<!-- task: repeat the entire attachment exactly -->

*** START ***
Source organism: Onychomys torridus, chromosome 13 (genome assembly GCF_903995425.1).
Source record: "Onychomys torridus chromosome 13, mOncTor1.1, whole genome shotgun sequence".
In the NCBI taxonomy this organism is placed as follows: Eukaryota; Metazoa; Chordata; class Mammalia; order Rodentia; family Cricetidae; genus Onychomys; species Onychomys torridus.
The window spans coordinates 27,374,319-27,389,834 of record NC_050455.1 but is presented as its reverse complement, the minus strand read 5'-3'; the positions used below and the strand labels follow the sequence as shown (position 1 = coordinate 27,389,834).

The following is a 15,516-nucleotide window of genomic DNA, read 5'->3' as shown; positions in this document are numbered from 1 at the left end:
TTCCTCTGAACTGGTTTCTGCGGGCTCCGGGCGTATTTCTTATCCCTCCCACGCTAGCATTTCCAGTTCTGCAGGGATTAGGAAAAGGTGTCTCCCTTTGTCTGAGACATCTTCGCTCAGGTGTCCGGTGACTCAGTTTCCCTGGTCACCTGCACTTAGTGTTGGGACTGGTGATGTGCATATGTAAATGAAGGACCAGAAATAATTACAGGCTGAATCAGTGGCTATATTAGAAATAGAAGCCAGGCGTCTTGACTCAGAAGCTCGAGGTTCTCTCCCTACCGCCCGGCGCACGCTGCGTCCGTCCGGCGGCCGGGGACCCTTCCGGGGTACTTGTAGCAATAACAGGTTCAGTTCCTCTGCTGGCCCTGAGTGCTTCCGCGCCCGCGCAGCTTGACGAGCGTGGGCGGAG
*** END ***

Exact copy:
Source organism: Onychomys torridus, chromosome 13 (genome assembly GCF_903995425.1).
Source record: "Onychomys torridus chromosome 13, mOncTor1.1, whole genome shotgun sequence".
In the NCBI taxonomy this organism is placed as follows: Eukaryota; Metazoa; Chordata; class Mammalia; order Rodentia; family Cricetidae; genus Onychomys; species Onychomys torridus.
The window spans coordinates 27,374,319-27,389,834 of record NC_050455.1 but is presented as its reverse complement, the minus strand read 5'-3'; the positions used below and the strand labels follow the sequence as shown (position 1 = coordinate 27,389,834).

The following is a 15,516-nucleotide window of genomic DNA, read 5'->3' as shown; positions in this document are numbered from 1 at the left end:
TTCCTCTGAACTGGTTTCTGCGGGCTCCGGGCGTATTTCTTATCCCTCCCACGCTAGCATTTCCAGTTCTGCAGGGATTAGGAAAAGGTGTCTCCCTTTGTCTGAGACATCTTCGCTCAGGTGTCCGGTGACTCAGTTTCCCTGGTCACCTGCACTTAGTGTTGGGACTGGTGATGTGCATATGTAAATGAAGGACCAGAAATAATTACAGGCTGAATCAGTGGCTATATTAGAAATAGAAGCCAGGCGTCTTGACTCAGAAGCTCGAGGTTCTCTCCCTACCGCCCGGCGCACGCTGCGTCCGTCCGGCGGCCGGGGACCCTTCCGGGGTACTTGTAGCAATAACAGGTTCAGTTCCTCTGCTGGCCCTGAGTGCTTCCGCGCCCGCGCAGCTTGACGAGCGTGGGCGGAG